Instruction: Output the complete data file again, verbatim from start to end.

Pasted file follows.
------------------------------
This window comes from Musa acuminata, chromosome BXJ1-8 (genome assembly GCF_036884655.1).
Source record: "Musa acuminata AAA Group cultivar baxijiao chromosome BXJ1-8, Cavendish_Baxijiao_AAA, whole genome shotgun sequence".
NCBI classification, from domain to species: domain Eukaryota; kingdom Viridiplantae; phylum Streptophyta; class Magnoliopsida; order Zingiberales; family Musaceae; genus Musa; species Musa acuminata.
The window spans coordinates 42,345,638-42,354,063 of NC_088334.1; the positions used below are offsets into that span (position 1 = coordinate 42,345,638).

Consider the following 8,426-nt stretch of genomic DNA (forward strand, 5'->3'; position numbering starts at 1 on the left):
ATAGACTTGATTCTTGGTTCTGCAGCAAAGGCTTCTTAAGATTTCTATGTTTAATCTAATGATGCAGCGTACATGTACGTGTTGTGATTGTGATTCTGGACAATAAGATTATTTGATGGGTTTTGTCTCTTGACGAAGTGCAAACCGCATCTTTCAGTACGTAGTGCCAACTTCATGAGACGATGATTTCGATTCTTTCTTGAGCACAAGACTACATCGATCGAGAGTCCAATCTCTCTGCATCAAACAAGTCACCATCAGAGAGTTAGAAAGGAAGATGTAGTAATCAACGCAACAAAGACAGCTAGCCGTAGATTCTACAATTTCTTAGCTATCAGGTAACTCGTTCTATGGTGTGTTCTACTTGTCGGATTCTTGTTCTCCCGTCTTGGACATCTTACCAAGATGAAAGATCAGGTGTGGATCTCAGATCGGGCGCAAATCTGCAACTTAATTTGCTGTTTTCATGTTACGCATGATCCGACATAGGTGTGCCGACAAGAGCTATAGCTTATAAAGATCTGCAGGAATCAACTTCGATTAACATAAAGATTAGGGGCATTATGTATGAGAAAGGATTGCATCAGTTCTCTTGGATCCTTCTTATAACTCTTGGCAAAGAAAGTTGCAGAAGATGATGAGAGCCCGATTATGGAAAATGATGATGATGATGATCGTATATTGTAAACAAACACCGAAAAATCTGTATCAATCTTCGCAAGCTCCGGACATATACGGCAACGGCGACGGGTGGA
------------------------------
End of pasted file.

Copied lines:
This window comes from Musa acuminata, chromosome BXJ1-8 (genome assembly GCF_036884655.1).
Source record: "Musa acuminata AAA Group cultivar baxijiao chromosome BXJ1-8, Cavendish_Baxijiao_AAA, whole genome shotgun sequence".
NCBI classification, from domain to species: domain Eukaryota; kingdom Viridiplantae; phylum Streptophyta; class Magnoliopsida; order Zingiberales; family Musaceae; genus Musa; species Musa acuminata.
The window spans coordinates 42,345,638-42,354,063 of NC_088334.1; the positions used below are offsets into that span (position 1 = coordinate 42,345,638).

Consider the following 8,426-nt stretch of genomic DNA (forward strand, 5'->3'; position numbering starts at 1 on the left):
ATAGACTTGATTCTTGGTTCTGCAGCAAAGGCTTCTTAAGATTTCTATGTTTAATCTAATGATGCAGCGTACATGTACGTGTTGTGATTGTGATTCTGGACAATAAGATTATTTGATGGGTTTTGTCTCTTGACGAAGTGCAAACCGCATCTTTCAGTACGTAGTGCCAACTTCATGAGACGATGATTTCGATTCTTTCTTGAGCACAAGACTACATCGATCGAGAGTCCAATCTCTCTGCATCAAACAAGTCACCATCAGAGAGTTAGAAAGGAAGATGTAGTAATCAACGCAACAAAGACAGCTAGCCGTAGATTCTACAATTTCTTAGCTATCAGGTAACTCGTTCTATGGTGTGTTCTACTTGTCGGATTCTTGTTCTCCCGTCTTGGACATCTTACCAAGATGAAAGATCAGGTGTGGATCTCAGATCGGGCGCAAATCTGCAACTTAATTTGCTGTTTTCATGTTACGCATGATCCGACATAGGTGTGCCGACAAGAGCTATAGCTTATAAAGATCTGCAGGAATCAACTTCGATTAACATAAAGATTAGGGGCATTATGTATGAGAAAGGATTGCATCAGTTCTCTTGGATCCTTCTTATAACTCTTGGCAAAGAAAGTTGCAGAAGATGATGAGAGCCCGATTATGGAAAATGATGATGATGATGATCGTATATTGTAAACAAACACCGAAAAATCTGTATCAATCTTCGCAAGCTCCGGACATATACGGCAACGGCGACGGGTGGA